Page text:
Indexed on: 18 May '20Published on: 18 May '20Published in: BMC Family Practice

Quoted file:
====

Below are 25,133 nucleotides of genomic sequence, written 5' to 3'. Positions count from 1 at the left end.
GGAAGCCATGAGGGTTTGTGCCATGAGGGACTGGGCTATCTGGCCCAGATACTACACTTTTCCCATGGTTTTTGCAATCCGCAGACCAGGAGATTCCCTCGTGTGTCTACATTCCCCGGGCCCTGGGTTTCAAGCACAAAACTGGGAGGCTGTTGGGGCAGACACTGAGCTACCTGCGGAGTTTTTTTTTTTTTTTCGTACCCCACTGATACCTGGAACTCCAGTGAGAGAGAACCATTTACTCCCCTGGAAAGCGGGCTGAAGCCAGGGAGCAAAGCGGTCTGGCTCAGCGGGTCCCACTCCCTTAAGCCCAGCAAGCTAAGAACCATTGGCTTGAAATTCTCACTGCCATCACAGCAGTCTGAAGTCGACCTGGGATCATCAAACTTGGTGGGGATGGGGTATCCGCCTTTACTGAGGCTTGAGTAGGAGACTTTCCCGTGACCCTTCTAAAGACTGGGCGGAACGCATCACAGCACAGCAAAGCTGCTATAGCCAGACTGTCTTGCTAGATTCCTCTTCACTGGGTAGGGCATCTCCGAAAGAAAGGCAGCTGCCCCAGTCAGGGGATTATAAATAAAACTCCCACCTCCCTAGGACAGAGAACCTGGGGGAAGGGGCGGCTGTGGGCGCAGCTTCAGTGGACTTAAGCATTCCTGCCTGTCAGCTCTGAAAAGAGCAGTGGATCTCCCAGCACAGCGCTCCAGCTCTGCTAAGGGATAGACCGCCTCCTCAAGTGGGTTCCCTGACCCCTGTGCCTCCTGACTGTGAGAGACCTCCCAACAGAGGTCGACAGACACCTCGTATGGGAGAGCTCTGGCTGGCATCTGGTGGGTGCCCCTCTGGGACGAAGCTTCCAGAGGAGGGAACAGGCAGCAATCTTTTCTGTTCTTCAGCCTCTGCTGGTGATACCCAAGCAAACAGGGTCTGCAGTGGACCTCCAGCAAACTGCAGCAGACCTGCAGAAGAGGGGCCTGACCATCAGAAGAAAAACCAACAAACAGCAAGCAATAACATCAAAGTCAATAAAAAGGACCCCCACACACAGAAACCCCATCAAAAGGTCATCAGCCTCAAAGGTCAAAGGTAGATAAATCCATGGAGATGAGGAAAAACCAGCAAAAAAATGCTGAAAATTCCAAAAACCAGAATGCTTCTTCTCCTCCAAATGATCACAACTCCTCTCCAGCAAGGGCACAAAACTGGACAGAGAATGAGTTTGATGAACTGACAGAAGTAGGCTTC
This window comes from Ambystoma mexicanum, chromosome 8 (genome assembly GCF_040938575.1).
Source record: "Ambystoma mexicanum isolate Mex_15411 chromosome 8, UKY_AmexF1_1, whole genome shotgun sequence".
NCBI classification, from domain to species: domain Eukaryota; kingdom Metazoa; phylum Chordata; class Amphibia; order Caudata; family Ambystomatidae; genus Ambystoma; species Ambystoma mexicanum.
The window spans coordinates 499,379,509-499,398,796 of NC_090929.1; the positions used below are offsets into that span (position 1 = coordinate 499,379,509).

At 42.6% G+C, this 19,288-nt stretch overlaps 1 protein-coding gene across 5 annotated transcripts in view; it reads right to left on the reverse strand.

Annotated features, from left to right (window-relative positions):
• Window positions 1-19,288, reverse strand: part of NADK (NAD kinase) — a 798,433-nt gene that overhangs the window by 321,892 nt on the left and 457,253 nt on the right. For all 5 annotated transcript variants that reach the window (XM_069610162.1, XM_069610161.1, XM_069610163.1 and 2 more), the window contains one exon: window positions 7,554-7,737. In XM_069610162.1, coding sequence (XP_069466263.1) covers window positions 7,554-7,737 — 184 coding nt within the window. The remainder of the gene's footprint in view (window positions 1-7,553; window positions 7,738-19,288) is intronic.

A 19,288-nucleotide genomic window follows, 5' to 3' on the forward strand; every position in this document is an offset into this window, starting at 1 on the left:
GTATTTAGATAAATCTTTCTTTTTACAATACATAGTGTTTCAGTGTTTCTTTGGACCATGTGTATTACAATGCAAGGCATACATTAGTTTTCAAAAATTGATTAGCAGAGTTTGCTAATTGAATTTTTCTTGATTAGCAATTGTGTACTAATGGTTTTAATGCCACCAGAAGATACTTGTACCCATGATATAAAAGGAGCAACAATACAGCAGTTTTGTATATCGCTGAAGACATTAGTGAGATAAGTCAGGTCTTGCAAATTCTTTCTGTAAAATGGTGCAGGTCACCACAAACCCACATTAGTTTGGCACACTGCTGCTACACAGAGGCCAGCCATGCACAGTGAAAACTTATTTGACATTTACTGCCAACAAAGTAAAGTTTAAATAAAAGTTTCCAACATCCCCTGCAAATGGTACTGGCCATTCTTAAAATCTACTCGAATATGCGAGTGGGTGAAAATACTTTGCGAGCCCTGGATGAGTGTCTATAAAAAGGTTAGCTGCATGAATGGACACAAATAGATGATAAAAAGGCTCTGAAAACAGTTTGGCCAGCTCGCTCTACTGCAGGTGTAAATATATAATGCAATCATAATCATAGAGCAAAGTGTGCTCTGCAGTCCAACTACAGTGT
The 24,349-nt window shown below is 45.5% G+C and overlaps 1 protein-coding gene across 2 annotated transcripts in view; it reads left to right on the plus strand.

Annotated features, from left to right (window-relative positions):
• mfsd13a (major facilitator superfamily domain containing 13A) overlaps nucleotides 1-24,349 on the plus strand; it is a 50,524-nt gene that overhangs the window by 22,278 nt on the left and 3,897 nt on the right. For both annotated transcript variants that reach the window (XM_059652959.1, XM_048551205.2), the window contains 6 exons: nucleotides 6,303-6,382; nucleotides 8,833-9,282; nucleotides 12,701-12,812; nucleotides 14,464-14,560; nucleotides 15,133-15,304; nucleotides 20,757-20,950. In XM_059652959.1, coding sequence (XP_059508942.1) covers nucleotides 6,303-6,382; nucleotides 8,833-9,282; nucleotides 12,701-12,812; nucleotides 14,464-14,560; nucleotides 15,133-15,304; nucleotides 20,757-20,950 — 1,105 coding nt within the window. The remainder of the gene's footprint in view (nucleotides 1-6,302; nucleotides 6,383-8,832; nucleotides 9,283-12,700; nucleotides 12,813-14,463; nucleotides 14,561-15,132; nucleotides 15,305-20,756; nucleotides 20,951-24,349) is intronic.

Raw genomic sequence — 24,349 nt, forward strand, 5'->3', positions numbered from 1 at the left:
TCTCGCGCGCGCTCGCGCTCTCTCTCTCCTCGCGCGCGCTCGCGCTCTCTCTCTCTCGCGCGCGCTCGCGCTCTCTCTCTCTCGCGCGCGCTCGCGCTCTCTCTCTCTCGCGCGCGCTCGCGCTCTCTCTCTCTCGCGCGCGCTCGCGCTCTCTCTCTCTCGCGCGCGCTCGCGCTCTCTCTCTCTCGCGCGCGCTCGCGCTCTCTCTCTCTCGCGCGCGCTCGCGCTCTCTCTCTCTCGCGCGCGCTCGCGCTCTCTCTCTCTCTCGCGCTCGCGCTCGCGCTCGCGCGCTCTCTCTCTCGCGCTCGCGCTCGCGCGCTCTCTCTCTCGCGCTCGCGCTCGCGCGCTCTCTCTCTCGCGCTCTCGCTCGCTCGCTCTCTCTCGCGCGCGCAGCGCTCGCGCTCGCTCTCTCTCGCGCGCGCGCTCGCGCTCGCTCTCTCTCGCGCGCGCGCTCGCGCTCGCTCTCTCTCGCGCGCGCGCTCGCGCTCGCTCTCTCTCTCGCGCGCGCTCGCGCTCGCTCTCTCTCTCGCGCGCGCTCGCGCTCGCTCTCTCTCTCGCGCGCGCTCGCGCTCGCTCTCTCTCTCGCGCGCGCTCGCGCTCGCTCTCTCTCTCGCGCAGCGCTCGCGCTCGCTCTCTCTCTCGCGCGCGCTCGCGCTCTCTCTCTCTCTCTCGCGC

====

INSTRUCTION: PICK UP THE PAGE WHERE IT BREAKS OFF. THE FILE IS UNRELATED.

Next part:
General practitioners (GPs) play a significant role in dementia care. However, the knowledge and attitudes of them towards dementia care are poorly characterized. The present study aimed to investigate GPs' knowledge, attitudes and skills of dementia care in primary health settings in Beijing. A cross-sectional survey was conducted in 27 community health service centers (CHSCs) in Beijing. The GPs' knowledge, attitudes and skills were assessed utilizing the Alzheimer's Disease Knowledge Scale (ADKS), Dementia Care Attitude Scale (DCAS) and self-designed questionnaire, respectively. A total of 341 participants returned the questionnaire. The overall mean score of GPs' dementia knowledge measured by the ADKS was 21.42 (SD = 2.73) out of 30 (71.4%), GPs' attitudes to dementia care was 36.25 (SD = 5.12) out of 50 (72.5%), and GPs' self-confidence on dementia care skills was 53.93 (SD = 9.57) out of 75 (71.9%). GPs' overall knowledge towards dementia care was limited and the attitudes were generally positive. They had low level recognition of their roles towards dementia care. The majority of GPs believed that dementia care was within a specialist's domain not that of general practice. GPs demonstrate low levels of dementia knowledge and skills, but express generally positive attitudes towards dementia in this study. It is much needed to translate detailed dementia care handbook, and adequate dementia knowledge training for GPs into practice to improve care outcomes for people with dementia in China. In addition, dementia management should be covered in the national basic package of public health services in primary care.